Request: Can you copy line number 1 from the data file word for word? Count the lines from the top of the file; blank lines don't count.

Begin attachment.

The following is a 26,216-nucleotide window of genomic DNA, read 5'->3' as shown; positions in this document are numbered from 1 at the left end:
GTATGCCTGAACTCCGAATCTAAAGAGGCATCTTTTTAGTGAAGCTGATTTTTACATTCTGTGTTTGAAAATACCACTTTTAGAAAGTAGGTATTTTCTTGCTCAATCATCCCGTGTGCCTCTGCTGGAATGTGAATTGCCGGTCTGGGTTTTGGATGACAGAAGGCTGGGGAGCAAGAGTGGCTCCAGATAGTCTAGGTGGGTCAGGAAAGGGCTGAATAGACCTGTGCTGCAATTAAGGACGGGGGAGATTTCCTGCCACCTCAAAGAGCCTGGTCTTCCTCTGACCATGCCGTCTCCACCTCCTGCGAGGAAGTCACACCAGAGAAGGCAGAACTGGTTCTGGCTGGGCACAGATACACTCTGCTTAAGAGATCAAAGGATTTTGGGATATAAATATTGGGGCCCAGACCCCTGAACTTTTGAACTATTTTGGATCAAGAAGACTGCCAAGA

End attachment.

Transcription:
The following is a 26,216-nucleotide window of genomic DNA, read 5'->3' as shown; positions in this document are numbered from 1 at the left end: